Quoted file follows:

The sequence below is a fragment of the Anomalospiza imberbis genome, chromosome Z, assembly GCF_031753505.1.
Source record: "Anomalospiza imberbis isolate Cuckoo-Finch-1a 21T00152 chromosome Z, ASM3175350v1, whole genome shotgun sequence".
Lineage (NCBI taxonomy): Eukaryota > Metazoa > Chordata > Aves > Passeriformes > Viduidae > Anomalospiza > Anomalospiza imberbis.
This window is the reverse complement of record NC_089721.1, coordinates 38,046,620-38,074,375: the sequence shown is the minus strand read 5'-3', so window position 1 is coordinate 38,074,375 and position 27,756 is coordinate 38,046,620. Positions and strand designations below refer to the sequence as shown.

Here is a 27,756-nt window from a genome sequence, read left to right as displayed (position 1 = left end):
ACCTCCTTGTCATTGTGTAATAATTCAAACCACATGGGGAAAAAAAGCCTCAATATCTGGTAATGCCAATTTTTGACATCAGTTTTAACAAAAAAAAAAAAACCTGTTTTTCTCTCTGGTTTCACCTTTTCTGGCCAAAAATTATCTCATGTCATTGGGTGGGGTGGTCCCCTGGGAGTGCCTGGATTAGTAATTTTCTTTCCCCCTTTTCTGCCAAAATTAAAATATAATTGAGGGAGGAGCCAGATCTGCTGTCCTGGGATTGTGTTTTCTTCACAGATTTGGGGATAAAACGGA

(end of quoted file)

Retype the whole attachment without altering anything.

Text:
The sequence below is a fragment of the Anomalospiza imberbis genome, chromosome Z, assembly GCF_031753505.1.
Source record: "Anomalospiza imberbis isolate Cuckoo-Finch-1a 21T00152 chromosome Z, ASM3175350v1, whole genome shotgun sequence".
Lineage (NCBI taxonomy): Eukaryota > Metazoa > Chordata > Aves > Passeriformes > Viduidae > Anomalospiza > Anomalospiza imberbis.
This window is the reverse complement of record NC_089721.1, coordinates 38,046,620-38,074,375: the sequence shown is the minus strand read 5'-3', so window position 1 is coordinate 38,074,375 and position 27,756 is coordinate 38,046,620. Positions and strand designations below refer to the sequence as shown.

Here is a 27,756-nt window from a genome sequence, read left to right as displayed (position 1 = left end):
ACCTCCTTGTCATTGTGTAATAATTCAAACCACATGGGGAAAAAAAGCCTCAATATCTGGTAATGCCAATTTTTGACATCAGTTTTAACAAAAAAAAAAAAACCTGTTTTTCTCTCTGGTTTCACCTTTTCTGGCCAAAAATTATCTCATGTCATTGGGTGGGGTGGTCCCCTGGGAGTGCCTGGATTAGTAATTTTCTTTCCCCCTTTTCTGCCAAAATTAAAATATAATTGAGGGAGGAGCCAGATCTGCTGTCCTGGGATTGTGTTTTCTTCACAGATTTGGGGATAAAACGGA